Justice Department Secures Settlement with Dayton, Ohio, Police Department to Ensure Non-Discriminatory Treatment of People with Disabilities
For Immediate Release
U.S. Attorney's Office, Southern District of Ohio
The Justice Department announced today that it entered into a settlement agreement with the City of Dayton, Ohio, and the Dayton Police Department (DPD) under Title II of the Americans with Disabilities Act (ADA) to resolve allegations that DPD discriminated against a driver during a traffic stop.
The ADA requires that cities, law enforcement agencies and other public entities provide individuals with disabilities an equal opportunity to participate in their services, including policing. The ADA also requires a police department or other public entity to reasonably modify its practices when necessary to avoid discrimination.
This agreement resolves a complaint by a driver who is paraplegic and uses a wheelchair who was pulled over by DPD officers. The officers ordered him to get out of his car, but he did not have his wheelchair with him. He told the officers that he could not get out safely without his wheelchair. Over his protests, the officers ordered him out, and refused his request that they call a supervisor. The officers also did not call for assistance or equipment to enable the driver to safely exit. Instead, they pulled him out of his car onto the ground, handcuffed him and dragged him to a police car.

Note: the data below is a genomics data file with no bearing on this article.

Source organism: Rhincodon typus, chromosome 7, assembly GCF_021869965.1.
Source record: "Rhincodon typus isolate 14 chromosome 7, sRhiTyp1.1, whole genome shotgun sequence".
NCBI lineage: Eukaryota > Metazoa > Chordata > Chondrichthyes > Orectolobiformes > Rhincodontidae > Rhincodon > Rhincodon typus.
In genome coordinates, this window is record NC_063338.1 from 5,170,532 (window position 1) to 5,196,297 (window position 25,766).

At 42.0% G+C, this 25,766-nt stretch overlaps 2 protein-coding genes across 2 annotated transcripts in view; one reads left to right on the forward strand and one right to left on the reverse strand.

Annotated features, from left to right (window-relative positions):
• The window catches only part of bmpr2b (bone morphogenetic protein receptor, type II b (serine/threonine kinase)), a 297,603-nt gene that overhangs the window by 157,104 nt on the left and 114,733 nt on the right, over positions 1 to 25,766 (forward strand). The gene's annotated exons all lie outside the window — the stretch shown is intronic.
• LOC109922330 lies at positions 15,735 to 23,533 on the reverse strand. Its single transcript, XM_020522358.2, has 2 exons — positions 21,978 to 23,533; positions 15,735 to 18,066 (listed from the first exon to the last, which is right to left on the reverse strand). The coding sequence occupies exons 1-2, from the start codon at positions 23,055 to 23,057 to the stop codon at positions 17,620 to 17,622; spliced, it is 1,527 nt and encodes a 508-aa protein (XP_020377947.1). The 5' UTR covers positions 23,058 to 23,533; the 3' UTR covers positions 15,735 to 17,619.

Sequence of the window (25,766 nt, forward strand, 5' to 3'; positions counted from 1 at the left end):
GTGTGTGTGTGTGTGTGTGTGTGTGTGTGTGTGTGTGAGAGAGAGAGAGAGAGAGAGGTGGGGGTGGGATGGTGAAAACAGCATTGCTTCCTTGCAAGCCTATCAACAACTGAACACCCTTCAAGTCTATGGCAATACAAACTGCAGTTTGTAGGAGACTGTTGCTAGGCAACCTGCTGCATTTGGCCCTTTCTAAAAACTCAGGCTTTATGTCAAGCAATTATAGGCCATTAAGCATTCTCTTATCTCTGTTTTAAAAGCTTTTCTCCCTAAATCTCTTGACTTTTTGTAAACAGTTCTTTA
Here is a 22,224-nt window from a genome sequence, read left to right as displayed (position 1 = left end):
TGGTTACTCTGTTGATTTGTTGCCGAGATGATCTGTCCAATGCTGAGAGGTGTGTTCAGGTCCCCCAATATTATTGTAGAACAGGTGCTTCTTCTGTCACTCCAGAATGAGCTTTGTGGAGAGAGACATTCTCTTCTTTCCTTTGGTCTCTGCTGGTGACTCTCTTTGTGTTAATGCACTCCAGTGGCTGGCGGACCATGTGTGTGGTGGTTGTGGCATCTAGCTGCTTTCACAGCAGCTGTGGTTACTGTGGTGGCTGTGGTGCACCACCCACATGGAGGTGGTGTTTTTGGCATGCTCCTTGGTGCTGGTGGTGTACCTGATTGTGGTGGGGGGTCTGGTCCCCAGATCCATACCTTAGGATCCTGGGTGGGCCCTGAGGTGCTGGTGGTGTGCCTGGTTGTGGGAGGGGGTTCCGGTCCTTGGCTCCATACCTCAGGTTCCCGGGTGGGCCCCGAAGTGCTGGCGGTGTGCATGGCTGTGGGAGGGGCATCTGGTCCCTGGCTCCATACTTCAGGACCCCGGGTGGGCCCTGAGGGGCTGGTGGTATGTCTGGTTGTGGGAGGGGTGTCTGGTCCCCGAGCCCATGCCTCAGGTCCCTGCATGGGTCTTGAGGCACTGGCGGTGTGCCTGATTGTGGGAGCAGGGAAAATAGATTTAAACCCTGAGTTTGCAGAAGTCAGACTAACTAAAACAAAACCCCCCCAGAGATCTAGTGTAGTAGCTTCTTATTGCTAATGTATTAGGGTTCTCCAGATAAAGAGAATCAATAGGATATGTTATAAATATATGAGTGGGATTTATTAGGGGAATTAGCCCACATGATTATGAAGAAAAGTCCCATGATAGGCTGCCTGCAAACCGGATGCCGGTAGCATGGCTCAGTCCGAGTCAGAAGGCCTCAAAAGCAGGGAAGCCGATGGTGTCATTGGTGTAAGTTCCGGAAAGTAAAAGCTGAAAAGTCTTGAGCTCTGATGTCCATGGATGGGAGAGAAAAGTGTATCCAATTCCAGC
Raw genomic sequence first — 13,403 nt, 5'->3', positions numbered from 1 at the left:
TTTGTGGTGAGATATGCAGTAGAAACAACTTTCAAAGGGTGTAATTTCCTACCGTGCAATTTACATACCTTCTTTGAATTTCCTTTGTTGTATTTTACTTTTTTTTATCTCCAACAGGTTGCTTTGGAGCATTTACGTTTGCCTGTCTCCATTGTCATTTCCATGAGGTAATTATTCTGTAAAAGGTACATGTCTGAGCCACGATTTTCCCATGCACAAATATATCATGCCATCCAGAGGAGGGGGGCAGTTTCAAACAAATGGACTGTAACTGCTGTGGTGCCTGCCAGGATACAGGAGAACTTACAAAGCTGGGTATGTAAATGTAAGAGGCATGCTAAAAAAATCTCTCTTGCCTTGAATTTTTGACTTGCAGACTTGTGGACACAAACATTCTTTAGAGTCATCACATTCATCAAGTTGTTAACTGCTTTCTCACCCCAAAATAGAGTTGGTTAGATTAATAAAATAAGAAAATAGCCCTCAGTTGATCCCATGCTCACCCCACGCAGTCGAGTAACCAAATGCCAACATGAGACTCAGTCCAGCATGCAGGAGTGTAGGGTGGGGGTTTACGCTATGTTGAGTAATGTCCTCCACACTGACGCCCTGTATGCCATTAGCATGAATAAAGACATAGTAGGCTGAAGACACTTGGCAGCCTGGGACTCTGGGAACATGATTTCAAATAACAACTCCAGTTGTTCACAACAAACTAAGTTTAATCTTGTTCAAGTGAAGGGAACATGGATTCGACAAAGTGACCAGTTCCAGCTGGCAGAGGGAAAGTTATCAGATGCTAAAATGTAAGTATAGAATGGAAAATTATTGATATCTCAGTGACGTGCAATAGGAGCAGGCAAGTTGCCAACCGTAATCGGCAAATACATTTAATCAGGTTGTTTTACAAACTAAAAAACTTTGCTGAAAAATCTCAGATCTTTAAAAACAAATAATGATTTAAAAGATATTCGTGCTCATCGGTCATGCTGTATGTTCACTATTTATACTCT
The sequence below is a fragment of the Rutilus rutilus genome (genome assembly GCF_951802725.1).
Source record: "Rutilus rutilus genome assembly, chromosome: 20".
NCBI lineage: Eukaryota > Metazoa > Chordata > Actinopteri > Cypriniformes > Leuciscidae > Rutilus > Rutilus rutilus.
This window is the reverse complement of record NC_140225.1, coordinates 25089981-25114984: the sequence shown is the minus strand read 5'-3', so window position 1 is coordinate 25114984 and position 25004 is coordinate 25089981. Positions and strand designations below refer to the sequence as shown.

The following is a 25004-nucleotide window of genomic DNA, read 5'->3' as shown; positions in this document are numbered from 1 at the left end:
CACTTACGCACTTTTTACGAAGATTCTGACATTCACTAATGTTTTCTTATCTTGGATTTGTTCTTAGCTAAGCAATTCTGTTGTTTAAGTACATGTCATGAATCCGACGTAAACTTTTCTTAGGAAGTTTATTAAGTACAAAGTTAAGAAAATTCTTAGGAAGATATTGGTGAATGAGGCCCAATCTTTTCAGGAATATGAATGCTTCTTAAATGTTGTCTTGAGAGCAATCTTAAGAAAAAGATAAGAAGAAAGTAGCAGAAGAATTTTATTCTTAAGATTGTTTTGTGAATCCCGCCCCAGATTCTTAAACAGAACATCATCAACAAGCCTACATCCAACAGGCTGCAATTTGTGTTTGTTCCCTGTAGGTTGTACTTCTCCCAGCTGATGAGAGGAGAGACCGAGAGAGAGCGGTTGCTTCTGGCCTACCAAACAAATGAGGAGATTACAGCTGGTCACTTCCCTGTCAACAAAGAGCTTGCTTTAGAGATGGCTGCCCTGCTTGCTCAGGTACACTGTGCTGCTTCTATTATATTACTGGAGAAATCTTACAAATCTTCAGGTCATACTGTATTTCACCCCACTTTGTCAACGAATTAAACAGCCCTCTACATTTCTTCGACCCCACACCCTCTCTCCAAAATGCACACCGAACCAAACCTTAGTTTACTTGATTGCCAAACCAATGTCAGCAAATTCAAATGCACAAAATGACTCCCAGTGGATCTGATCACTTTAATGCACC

“No one should be subjected to discriminatory treatment during police interactions and that includes people with disabilities,” said Assistant Attorney General Kristen Clarke of the Justice Department’s Civil Rights Division. “Law enforcement agencies and their officers are required to make reasonable modifications to their policies and procedures when interacting with people with disabilities and failure to do so may violate federal civil rights law. The Justice Department will vigorously enforce the ADA to ensure that police officers are not discriminating against people with disabilities.”
“Ensuring that law enforcement officers understand the scope of the ADA will only positively impact their connection with the people in the communities they serve,” said U.S. Attorney Kenneth L. Parker for the Southern District of Ohio. “There are so many people with different disabilities whom officers may find themselves interacting with on even a daily basis, so having them trained in this area is imperative.”
The two-year agreement requires DPD to modify its policies to be consistent with the ADA, provide training for police about how to better interact with individuals with disabilities, and to report on its progress to the Justice Department.
This matter was handled by the Civil Rights Division’s Disability Rights Section in conjunction with the U.S. Attorney’s Office for the Southern District of Ohio.
The Justice Department plays a central role in advancing the nation’s goal of equal opportunity, full participation, independent living, and economic self-sufficiency for people with disabilities. For more information on the Civil Rights Division, please visit the ADA website at www.justice.gov/crt. For more information on the ADA, please call the department’s toll-free ADA Information Line at 800-514-0301 (TDD 800-514-0383) or visit www.ada.gov. ADA complaints may be filed online at www.ada.gov/complaint/.
Updated June 12, 2023